be $62 trillion (yes, with a “t”). But the big upfront investment would
create jobs, drastically reduce carbon emissions, and pay for itself in
just six years.

It was hot this summer—record-shatteringly hot, in many
places. And the extreme heat around the world in the last few months is
only one symptom of the climate change caused by greenhouse gasses, which
are released into the atmosphere when fossil fuels like coal and gas
burn—more extreme droughts, wildfires, flooding, storms, and unseasonable
weather patterns are also symptoms.

Unless we significantly curb how much
coal and gas we burn in the next few decades, scientists are pretty much in
agreement that the consequences will keep getting more severe.

One of the simplest ways to cut back greenhouse gas emissions is in how the
electricity we use is generated. Even though the current system is
dominated by coal, oil, and natural gas, the technology for producing
energy from renewable sources like wind, hydro, and solar is effective,
available, and increasingly economical.

A new study by Stanford engineer
Mark Jacobson and his team published in the journal Energy & Environmental
Science calculates that the world would need to spend around $62 trillion
to build up the wind, solar, and hydro power generating capacity to fully
meet demand and completely replace fossil fuels. That looks like a huge
number, even spread out across the 145 countries cited in the study.

But after crunching the numbers, estimates show that countries would make the
money back in cost-savings in a relatively short period of time: Between
one to five years. The study also projected that shifting to 100 percent
renewable energy generation would result in a net increase of over 28
million jobs when factoring in the fossil fuel industry jobs that would be

It also only requires 0.36 percent more land than is currently used
for energy generation, addressing two major concerns about switching from
fossil fuels to renewables. Making the shift, and soon, is important to
slow and limit planetary warming. The study called for 100 percent clean
energy by 2035 ideally, and 2050 at the latest, with an interim goal of 80
percent by 2030.

This lines up with the roadmap laid out in the UN’s most
recent climate report and the Paris Agreement, a 2015 international treaty
for climate action that includes reducing global emissions to net-zero by
2050 to avoid worst-case levels of warming.

Adventure 9th Sept 2022

September 20, 2022 Posted by | 2 WORLD, renewable | Leave a comment

Fast transition to renewables will save the world up to $12tn (£10.2tn) by 2050

Switching from fossil fuels to renewable energy could save the world as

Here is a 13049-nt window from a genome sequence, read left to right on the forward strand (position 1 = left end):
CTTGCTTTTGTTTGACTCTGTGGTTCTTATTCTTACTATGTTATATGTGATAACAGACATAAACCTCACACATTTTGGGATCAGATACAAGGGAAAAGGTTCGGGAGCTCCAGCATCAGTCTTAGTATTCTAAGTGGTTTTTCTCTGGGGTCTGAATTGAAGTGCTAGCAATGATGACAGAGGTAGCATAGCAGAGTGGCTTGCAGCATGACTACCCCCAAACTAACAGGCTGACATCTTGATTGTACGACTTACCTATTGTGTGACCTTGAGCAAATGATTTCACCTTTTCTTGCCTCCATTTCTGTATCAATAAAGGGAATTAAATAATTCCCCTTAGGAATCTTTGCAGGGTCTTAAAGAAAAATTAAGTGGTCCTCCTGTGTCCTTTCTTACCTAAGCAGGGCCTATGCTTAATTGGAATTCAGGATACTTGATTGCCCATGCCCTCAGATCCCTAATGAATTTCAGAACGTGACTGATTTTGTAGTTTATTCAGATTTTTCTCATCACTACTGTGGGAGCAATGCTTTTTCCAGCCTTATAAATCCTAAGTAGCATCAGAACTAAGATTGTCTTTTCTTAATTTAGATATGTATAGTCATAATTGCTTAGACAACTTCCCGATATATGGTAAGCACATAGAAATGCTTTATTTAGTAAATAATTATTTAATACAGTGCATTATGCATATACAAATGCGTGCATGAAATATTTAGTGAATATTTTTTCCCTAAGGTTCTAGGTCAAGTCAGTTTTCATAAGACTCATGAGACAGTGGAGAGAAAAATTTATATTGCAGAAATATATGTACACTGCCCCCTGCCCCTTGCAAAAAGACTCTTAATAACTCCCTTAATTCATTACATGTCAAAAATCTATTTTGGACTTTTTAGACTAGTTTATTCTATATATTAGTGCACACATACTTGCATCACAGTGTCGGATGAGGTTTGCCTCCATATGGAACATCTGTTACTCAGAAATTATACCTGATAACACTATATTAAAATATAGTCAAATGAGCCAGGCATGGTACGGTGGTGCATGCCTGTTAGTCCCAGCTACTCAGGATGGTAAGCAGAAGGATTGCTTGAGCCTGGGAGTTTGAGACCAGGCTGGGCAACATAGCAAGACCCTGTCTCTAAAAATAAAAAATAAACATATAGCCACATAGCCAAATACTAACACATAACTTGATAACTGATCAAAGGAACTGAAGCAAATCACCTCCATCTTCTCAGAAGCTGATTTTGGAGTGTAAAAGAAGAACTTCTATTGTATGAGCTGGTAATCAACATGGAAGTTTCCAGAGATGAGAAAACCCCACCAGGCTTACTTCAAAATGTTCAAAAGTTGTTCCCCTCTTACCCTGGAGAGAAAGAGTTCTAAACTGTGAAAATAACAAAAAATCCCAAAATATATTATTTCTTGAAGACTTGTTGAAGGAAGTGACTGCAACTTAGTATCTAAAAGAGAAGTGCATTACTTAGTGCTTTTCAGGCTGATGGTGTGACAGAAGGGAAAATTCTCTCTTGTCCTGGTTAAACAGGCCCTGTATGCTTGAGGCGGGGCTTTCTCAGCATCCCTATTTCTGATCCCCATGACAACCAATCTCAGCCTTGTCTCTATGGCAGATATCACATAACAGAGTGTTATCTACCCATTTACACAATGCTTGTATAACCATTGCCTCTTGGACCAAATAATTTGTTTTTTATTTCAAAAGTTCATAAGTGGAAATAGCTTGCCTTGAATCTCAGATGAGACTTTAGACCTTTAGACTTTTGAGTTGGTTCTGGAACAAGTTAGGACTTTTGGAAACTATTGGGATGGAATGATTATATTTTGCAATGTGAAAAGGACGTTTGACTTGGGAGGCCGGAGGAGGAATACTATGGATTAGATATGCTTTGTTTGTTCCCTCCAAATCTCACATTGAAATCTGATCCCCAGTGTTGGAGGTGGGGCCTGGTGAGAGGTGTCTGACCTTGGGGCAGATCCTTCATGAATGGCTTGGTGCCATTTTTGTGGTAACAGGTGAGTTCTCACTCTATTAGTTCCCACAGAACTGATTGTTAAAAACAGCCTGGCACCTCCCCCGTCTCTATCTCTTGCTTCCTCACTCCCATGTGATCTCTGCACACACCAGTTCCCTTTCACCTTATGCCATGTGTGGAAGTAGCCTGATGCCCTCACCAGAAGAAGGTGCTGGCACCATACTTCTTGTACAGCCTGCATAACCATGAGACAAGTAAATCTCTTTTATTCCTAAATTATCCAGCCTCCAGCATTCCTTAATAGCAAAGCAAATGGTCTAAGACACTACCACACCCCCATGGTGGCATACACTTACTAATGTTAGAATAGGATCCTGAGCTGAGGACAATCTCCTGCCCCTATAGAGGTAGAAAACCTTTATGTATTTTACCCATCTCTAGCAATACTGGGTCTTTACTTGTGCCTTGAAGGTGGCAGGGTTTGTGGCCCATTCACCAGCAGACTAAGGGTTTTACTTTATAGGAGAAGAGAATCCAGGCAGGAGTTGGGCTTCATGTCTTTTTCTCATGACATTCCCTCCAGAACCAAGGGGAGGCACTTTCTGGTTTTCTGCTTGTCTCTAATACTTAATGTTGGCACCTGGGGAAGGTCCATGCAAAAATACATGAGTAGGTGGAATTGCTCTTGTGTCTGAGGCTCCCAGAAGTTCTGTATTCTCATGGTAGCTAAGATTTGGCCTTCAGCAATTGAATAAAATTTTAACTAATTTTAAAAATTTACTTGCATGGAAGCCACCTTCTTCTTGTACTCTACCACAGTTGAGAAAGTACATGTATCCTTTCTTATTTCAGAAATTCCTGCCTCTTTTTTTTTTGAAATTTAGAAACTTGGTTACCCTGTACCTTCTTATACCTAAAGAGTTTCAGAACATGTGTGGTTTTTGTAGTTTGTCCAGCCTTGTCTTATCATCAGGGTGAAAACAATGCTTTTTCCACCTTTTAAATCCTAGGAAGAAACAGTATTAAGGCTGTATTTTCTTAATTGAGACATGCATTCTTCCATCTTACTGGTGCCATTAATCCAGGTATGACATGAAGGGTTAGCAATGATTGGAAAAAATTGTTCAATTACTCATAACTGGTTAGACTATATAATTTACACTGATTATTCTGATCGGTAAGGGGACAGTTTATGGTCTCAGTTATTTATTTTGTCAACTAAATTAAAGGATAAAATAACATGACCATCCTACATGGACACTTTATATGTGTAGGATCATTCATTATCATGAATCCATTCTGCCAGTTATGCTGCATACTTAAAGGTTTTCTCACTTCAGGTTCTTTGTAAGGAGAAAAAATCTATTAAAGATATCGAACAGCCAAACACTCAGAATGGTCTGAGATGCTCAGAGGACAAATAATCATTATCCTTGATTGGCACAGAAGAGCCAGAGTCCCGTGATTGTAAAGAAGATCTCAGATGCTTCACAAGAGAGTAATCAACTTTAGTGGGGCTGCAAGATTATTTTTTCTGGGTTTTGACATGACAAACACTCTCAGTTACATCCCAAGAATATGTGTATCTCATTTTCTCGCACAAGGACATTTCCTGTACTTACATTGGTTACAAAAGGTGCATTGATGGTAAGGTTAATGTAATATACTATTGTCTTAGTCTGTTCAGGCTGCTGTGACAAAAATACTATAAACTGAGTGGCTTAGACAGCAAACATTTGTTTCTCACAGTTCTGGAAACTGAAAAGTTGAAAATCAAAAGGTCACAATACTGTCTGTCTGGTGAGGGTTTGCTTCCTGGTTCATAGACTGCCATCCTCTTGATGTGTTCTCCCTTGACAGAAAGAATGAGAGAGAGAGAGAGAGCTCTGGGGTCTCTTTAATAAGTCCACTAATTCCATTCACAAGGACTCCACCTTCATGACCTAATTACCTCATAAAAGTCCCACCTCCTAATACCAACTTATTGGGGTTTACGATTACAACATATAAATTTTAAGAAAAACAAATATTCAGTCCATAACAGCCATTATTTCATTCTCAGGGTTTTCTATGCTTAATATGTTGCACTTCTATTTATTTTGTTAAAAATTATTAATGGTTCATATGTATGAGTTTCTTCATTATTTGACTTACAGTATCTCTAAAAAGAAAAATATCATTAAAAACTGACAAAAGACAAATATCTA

much as $12tn (£10.2tn) by 2050, an Oxford University study says. The
report said it was wrong and pessimistic to claim that moving quickly
towards cleaner energy sources was expensive. Gas prices have soared on
mounting concerns over energy supplies. But the researchers say that going
green now makes economic sense because of the falling cost of renewables.

“Even if you’re a climate denier, you should be on board with what we’re
advocating,” Prof Doyne Farmer from the Institute for New Economic Thinking
at the Oxford Martin School told BBC News. “Our central conclusion is that
we should go full speed ahead with the green energy transition because it’s
going to save us money,” he said.

BBC 13th Sept 2022

September 19, 2022 Posted by | 2 WORLD, business and costs, renewable | Leave a comment

Plunging costs of renewable energy – as nuclear power costs increase

The tumbling cost of renewable energy means transitioning away from fossil
fuels over the next 30 years will save the world “at least $12 trillion”,
according to researchers at the University of Oxford.

The decarbonisation
of the energy system will not only see a major reduction in the cost of
producing and distributing energy, but will also allow for greater levels
of energy to be produced and therefore help expand energy access around the

The faster the transition to renewables occurs, the greater the
potential for savings, the team found, and urged governments to recognise
the enormous boost to the global economy, that abandoning fossil fuels will
bring about.

“There is a pervasive misconception that switching to clean,
green energy will be painful, costly and mean sacrifices for us all – but
that’s just wrong,” said Professor Doyne Farmer, who leads the team that
conducted the study at the Institute for New Economic Thinking at the
Oxford Martin School. The research team analysed thousands of transition
cost scenarios produced by major energy models and examined data on: 45
years of solar energy costs, 37 years of wind energy costs and 25 years for
battery storage.

They said the research reveals that the real cost of solar
energy dropped twice as fast as the most ambitious projections in these
models, revealing that, over the past 20 years, previous models “badly
overestimated the future costs” of renewable energy technology compared to
the reality of cheap renewables we are already seeing today.

The research also suggests nuclear power will play a diminishing role in the future